Memoir excerpt from Norman J. Olson

Older white man in a black collared shirt and glasses.
Norman J. Olson

Memoir, a Useful Woods

by:  Norman J. Olson

my childhood was spent in a world far different, not only from the world that I live in today, but also from the world that most baby boomers knew…  I was born in 1948 in Baldwin, Wisconsin and lived the first 11 years of my life on a small failing dairy farm 6 miles south of Baldwin and about 4 miles from Woodville, Wisconsin…  this area had been settled a generation or two before my time by mostly Dutch and Norwegian immigrants… on the streets of Baldwin in the early 1950s, it was still common to hear both Norwegian and Dutch spoken by the old folks and there was much talk about “the old country…” 

the stores had Norwegian and Dutch names, Vandenburg, Rudysal and Erickson, for example… my mom came to the area as a country school teacher from St. Paul, Minnesota, about 40 miles away…  my dad’s family was mostly Norwegian although, my grandma’s brother had married a Dutch woman… which was considered quite unconventional…  the Norwegians considered the Dutch to be wildly eccentric…  the old saying was certainly common among the Norwegians who would exclaim, “well, if that don’t beat the Dutch” whenever something absolutely unbelievable was described…  what little I knew of the Dutch was that they thought the Norwegians were pretty much a bunch of introverted stick in the muds…  well, truth be told, anybody from more than 40 miles away could not have told them one from the other, except some of the Norwegians were red haired…  there was one small grocery store in the town run by Sam Rosen…  who was neither Norwegian or Dutch…  and to me, it seemed very exotic… it was just a small store, much like what would be called a convenience store today, but I remember my parents went there to buy fresh produce… I remember the owner as a smiling, portly gentleman with thin, black slicked back hair…

I remember the old farm houses as being absolutely neat with lace doilies on the arms of the couches and easy chairs, not to mention on every other flat surface…   and the barns were kept clean and fresh with lime and fresh straw…  the farmers seemed to love what they did and there was a sort of reverence for the animals that I have never seen in the modern world…  an animal that was raised for meat and destined for slaughter was treated with kindness and respect until the time came to butcher…  animals were usually not butchered on the farm anymore, although all of the old timers knew how to butcher an animal because it was not too many years since all of that was done by the individual farmers who would help each other out with tasks that required more than one person…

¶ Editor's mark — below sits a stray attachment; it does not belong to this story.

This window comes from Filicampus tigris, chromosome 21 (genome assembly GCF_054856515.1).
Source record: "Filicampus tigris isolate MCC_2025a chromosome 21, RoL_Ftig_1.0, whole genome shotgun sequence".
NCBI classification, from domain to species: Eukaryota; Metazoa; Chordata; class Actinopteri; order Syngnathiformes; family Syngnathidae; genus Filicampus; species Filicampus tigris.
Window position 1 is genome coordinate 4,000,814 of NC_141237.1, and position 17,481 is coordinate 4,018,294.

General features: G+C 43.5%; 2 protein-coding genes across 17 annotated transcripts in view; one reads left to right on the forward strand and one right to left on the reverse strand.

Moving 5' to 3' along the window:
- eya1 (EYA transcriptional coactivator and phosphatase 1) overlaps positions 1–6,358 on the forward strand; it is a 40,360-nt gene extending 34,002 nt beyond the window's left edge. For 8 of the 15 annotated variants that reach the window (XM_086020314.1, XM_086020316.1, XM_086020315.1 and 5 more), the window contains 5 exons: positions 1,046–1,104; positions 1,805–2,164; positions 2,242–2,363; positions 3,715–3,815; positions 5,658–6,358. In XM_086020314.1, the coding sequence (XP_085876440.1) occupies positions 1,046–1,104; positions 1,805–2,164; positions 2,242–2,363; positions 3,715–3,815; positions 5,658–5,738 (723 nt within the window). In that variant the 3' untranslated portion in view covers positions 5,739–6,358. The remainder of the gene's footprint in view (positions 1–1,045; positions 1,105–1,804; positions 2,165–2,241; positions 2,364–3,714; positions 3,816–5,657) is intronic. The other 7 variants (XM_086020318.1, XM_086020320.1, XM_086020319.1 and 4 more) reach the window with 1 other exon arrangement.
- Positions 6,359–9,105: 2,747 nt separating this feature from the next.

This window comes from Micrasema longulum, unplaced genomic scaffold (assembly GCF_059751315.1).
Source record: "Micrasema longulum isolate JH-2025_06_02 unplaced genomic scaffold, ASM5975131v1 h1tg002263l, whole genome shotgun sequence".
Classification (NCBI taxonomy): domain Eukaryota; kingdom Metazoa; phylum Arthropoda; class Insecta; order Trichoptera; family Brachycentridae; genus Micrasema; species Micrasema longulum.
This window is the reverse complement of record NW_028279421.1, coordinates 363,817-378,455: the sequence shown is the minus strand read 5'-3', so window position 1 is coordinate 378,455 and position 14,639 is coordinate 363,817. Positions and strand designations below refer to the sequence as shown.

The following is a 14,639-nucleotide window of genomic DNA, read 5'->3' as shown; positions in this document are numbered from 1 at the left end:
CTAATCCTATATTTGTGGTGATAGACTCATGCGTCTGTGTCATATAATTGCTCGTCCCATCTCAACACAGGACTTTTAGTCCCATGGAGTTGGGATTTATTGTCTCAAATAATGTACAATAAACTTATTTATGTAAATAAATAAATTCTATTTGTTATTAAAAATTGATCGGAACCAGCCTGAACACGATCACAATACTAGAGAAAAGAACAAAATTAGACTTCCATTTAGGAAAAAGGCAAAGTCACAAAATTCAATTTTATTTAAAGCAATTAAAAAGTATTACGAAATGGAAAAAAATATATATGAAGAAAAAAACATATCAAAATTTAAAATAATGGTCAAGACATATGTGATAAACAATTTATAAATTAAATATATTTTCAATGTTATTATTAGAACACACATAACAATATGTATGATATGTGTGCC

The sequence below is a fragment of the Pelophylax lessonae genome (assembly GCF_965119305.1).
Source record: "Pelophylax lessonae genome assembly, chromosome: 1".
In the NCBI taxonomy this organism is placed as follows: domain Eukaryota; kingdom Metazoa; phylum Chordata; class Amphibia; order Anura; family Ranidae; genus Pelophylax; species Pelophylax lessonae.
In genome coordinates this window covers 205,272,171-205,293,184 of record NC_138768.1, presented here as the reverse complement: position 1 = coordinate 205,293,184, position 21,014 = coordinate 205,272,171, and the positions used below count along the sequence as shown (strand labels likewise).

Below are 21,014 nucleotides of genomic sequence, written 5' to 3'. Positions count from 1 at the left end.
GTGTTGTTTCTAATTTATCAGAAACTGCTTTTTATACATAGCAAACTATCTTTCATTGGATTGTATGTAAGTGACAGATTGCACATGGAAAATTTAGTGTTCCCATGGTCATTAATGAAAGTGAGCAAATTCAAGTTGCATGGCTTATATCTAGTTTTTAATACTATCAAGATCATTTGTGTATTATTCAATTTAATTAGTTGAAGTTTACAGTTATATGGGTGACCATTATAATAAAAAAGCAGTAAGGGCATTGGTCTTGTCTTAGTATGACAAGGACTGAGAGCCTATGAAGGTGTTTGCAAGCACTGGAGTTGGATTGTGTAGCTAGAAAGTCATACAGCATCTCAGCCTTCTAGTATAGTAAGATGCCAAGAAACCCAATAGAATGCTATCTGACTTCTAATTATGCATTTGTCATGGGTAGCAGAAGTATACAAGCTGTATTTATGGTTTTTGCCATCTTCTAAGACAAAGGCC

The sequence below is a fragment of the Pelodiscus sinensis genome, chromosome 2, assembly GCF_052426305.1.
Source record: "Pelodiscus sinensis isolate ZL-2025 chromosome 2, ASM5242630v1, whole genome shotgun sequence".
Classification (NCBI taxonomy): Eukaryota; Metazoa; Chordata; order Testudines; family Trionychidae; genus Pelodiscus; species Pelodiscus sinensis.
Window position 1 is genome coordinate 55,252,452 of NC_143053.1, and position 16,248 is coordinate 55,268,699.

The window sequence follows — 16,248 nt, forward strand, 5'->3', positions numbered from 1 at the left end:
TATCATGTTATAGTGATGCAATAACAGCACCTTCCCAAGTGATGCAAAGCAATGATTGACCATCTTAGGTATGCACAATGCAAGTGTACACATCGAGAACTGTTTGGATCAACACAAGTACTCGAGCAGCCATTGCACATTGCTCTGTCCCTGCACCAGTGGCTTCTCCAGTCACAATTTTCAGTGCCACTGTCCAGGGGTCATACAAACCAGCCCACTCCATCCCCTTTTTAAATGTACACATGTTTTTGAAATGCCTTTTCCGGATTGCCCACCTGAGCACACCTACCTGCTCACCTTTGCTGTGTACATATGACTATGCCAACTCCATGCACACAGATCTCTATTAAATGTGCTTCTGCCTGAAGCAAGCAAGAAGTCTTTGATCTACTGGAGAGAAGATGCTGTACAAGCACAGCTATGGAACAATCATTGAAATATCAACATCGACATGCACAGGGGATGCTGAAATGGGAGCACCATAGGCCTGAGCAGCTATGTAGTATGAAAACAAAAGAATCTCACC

while most of the farms had indoor plumbing and central heat or at least gas or oil heat, our farm never had either…  there was a large wood burning cookstove in the kitchen with a well on the side that was kept full of water and was our source of hot water…  in the summer, the kitchen was very hot when the stove was in use, baking bread or cooking meals, but in the winter, the kitchen was the coziest room in the house…  there was always a pot of coffee on the stove and to me it looked like tar…  especially after it had been sitting most of the day…  but the farmers would drink it on the hottest days, usually half and half with cream…  they would pour the coffee from the cup onto the saucer and slurp it from the saucer if it was too hot to drink from the cup… 

instead of central heat, we had what we called a “parlor furnace”..  this was a big square stove, like a pot bellied stove except squared off, that had an isinglass window in the door which was translucent, and made, I think of mica, so you could see if there was a fire in the firebox or not… I remember cold winter evenings when I was very young, before we had a television, listening to music on the radio and watching the dancing glow of the fire through the isinglass…